These days, if you want to get “certified Biodynamic,” you get an organization called Demeter to come certify you and give you permission to use the label. They charge you for doing this, so Demeter has an economic incentive for keeping the philosophy of BD alive (a much belabored point by certain critics, most especially Stu Smith of the blog Biodynamics is a Hoax). Again, this particular point doesn’t concern me, since the existence of economic incentives can’t logically prove anything about BD, though I will say that people don’t generally start businesses that sell products they don’t believe in, so the “hoax” part seems a stretch to me.


While I can’t find any sort of statement on Demeter’s website about what exactly BioDynamic viticulture will change about a given agricultural environment, or any guarantees about increases in quality (the focus instead seems to be on overall environmental health and sustainability), I think it’s fair to assume that Demeter or any proponent of BD must assert that (at bare minimum):

BD1. The farming practices prescribed by Biodynamics’ ecological farming system directly contribute to greater vineyard health/vitality than non-BD vineyards and (therefore)

BD2. Biodynamics is directly responsible for the production of wines superior to those produced non-Biodynamically (or more precisely, better than would otherwise be produced on the site, all other things being equal).


And more importantly, how do we measure it? I take it that BD1 is easy to measure (could be as simple as the overall robustness of the plants), but the issues enclosed in BD2 are of course a hornet’s nest of debate and confusion. I fear that what makes a wine better or worse than another is an issue forever damned to the realm of the subjective. We know from innumerable examples that virtually no two critics can be made to agree across the board about which wines are better than others. There isn’t even any (non-anecdotal) evidence, so far as I know, that anyone can tell BD wines from non-BD wines (even winemakers themselves—see the recently released documentary Wine from Here). But nevertheless, something like BD2 is necessary, because unless this method creates better wines, why do it (perhaps with philosophical or ecological benefits creating additional motivations)? But with regards to whether it works, I take it that no scientific study has shown significant differences in plots farmed BioDynamically vs. those farmed organically. This does not mean that there won’t be a study showing just that, as science is not about proving anything, but rather about falsifying hypotheses, but nevertheless, there is no evidence that Biodynamics is efficacious relative to BD1, and, if BD2 follows from BD1, BD2 fails to be supported as well.


What we get to say about it depends on how we think about BD. I take it that there are two schools of thought here: first, there are those who think the scientific method applies to BD, that is acts through a series of naturalistic (read: empirically measurable) processes. In other words, you don’t think BD works because it allows the vine faeries to perform their grape-ripening magic. Rather, you think that all the forces at work seem to be physical forces, and are at least possibly knowable by human agents (they don’t have to be actually known in reality...obviously our scientific knowledge isn’t perfect). If you’re in this first camp, and you agree that what BD claims to do is unclear, and that good science has thus far failed to show that BD has positive effects, well, then you can’t say much about it. You can say that it needs to make a hypothesis and subject it to experimentation. In the second camp, there are those who think that the scientific method DOES NOT apply to BD (or cannot apply, or ought not to be applied). If you’re in this camp, then I’m not sure what exactly you think the efficacy of BD can be attributed to, but you’re probably inclined to appeal to the complexity of the interactions of all the forces in the vineyard as a sort of explanation. If so, please read that essay I just linked. It explains why appealing to complexity is not an explanation. Also, you can watch this video (starting at 1:19), which explains the “Special Pleading” fallacy, which is more or less the same thing. To me, this claim that it is even possible to understand BD at a fundamental level is very strange, and of the fideistic character that you find in much of religious belief. And just like advocating the existence of a non-empirical deity, it seems the burden of proof is on the proponent of BD to explain how her system works.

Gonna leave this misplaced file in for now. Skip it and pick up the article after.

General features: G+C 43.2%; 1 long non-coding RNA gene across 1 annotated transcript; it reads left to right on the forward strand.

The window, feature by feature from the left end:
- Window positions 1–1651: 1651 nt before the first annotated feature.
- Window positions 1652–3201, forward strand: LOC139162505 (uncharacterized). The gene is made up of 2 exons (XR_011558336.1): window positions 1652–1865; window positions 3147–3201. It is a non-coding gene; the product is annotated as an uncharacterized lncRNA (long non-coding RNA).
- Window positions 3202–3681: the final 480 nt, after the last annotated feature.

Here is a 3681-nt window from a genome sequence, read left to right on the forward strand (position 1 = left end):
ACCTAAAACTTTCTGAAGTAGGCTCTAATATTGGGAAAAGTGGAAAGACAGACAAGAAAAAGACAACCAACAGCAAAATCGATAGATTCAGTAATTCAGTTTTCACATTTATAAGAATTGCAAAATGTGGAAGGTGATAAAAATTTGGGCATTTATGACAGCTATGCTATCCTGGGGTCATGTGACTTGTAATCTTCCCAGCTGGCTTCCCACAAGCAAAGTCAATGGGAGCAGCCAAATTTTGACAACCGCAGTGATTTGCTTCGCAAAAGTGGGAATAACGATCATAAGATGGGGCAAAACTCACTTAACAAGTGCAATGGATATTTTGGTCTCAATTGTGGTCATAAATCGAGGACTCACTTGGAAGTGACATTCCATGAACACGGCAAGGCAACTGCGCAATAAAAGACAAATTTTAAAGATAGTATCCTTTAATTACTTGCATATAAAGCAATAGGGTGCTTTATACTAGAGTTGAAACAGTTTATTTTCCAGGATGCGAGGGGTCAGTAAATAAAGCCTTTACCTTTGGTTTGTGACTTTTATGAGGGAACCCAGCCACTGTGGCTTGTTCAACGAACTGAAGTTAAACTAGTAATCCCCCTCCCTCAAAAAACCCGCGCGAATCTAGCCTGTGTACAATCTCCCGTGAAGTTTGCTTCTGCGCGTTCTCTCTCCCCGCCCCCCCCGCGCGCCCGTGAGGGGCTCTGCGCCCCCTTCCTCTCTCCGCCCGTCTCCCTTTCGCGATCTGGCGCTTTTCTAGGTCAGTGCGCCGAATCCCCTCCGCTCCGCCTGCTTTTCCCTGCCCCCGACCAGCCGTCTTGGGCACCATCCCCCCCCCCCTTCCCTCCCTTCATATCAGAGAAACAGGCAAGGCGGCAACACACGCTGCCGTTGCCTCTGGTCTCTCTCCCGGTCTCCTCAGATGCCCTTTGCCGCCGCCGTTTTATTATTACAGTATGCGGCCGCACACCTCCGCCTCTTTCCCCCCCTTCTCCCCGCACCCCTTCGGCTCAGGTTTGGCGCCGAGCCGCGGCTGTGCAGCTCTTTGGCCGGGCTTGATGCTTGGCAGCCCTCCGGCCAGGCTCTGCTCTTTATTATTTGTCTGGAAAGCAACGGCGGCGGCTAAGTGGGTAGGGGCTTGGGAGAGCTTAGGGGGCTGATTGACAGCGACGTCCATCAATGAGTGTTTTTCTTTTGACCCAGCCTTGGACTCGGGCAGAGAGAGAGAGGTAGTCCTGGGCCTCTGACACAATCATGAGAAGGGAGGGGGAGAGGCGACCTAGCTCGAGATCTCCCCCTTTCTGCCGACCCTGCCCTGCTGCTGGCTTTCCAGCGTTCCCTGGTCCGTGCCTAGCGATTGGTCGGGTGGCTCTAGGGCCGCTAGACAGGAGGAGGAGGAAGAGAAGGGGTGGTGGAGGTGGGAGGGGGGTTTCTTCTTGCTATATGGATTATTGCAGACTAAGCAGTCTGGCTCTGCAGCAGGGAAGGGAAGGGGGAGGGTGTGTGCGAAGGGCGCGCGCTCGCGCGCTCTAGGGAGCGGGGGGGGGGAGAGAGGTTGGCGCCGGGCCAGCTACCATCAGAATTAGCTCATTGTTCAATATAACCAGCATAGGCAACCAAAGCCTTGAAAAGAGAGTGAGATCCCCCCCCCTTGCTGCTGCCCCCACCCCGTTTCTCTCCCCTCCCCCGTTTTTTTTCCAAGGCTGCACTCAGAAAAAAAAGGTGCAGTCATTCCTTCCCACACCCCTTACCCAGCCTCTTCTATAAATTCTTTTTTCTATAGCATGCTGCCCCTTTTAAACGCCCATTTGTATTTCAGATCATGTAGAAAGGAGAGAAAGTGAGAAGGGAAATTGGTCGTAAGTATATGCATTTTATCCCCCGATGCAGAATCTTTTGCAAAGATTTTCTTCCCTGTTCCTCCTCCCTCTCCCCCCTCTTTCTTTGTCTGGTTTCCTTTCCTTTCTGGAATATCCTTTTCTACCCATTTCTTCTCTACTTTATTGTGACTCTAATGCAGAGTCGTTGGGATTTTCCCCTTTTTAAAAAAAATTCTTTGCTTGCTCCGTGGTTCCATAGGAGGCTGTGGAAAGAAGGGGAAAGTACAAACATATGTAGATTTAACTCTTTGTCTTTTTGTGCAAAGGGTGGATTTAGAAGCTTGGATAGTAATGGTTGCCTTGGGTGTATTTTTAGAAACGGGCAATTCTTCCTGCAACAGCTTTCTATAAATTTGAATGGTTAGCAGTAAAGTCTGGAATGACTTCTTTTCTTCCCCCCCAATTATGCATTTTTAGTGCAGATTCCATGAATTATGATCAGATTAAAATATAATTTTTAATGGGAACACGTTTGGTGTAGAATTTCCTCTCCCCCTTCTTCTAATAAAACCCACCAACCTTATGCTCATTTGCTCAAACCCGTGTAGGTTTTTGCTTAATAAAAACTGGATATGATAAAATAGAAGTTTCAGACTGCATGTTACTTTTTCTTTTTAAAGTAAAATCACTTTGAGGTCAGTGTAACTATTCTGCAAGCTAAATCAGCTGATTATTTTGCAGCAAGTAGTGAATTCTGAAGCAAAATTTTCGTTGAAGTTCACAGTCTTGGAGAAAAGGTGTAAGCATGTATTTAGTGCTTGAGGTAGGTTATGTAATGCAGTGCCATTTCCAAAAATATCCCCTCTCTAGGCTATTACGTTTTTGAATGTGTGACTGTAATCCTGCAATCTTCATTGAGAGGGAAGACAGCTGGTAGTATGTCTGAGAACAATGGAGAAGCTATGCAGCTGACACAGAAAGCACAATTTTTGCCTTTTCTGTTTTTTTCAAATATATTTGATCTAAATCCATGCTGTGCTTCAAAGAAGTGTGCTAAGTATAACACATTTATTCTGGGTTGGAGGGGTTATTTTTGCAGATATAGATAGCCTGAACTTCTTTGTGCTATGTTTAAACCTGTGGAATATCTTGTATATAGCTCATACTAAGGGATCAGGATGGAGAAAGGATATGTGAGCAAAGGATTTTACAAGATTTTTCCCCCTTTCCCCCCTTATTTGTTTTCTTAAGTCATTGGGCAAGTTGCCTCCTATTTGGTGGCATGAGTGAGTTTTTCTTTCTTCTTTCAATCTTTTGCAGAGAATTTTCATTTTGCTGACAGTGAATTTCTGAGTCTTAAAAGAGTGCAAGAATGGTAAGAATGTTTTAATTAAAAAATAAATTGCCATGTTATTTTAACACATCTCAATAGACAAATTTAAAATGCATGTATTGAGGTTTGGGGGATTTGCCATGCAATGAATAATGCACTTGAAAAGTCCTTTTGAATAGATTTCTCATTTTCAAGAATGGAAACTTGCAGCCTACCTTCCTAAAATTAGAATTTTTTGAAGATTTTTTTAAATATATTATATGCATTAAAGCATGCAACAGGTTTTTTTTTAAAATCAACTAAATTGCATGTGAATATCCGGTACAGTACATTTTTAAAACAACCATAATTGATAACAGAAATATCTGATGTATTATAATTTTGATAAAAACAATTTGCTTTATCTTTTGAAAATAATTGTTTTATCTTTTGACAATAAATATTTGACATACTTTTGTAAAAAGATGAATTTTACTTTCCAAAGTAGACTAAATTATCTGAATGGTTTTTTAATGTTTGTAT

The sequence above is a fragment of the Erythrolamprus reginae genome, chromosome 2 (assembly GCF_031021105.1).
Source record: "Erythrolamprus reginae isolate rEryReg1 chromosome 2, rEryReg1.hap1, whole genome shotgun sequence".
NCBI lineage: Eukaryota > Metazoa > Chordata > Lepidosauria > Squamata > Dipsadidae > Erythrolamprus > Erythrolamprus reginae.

One way to respond would be to say that one doesn’t need to understand something to be able to recognize its effects, i.e. we can oftentimes see the good (or bad) a thing does without perfectly understanding how the effect is caused (it is in fact really important to keep these two things separate, the what-is-the-case, or “metaphysics,” from the what-we-know-about-it, or “epistemology”). However, this doesn’t do anything to demonstrate the essential and irreducible complexity of BD, and it seems relatively easy to undo the claim of irreducible complexity that this sort of BD proponent is advocating. We could run some simple experiments where BD grape-growing was practiced on a given plot of land, while on similar plots, the grape growing was carried out in a variety of different forms, all of them close to BD, but not quite. So for instance one plot might leave out the cow-horn preparation, while another might ignore the moon phases with regards to picking schedules, etc. Variations on the theme of BD would, with a large enough sample, give us data about the most effective and ineffective aspects of BD farming. If you’re like me, you find it intuitive that some of these changes would help, some would hurt, and overall most of the slight variations would garner extremely similar end results to the pure BD farming. If that’s the case, then there wouldn’t be any logical reason for supporting BD as an irreducibly effective farming method, and Steiner’s spell would be broken.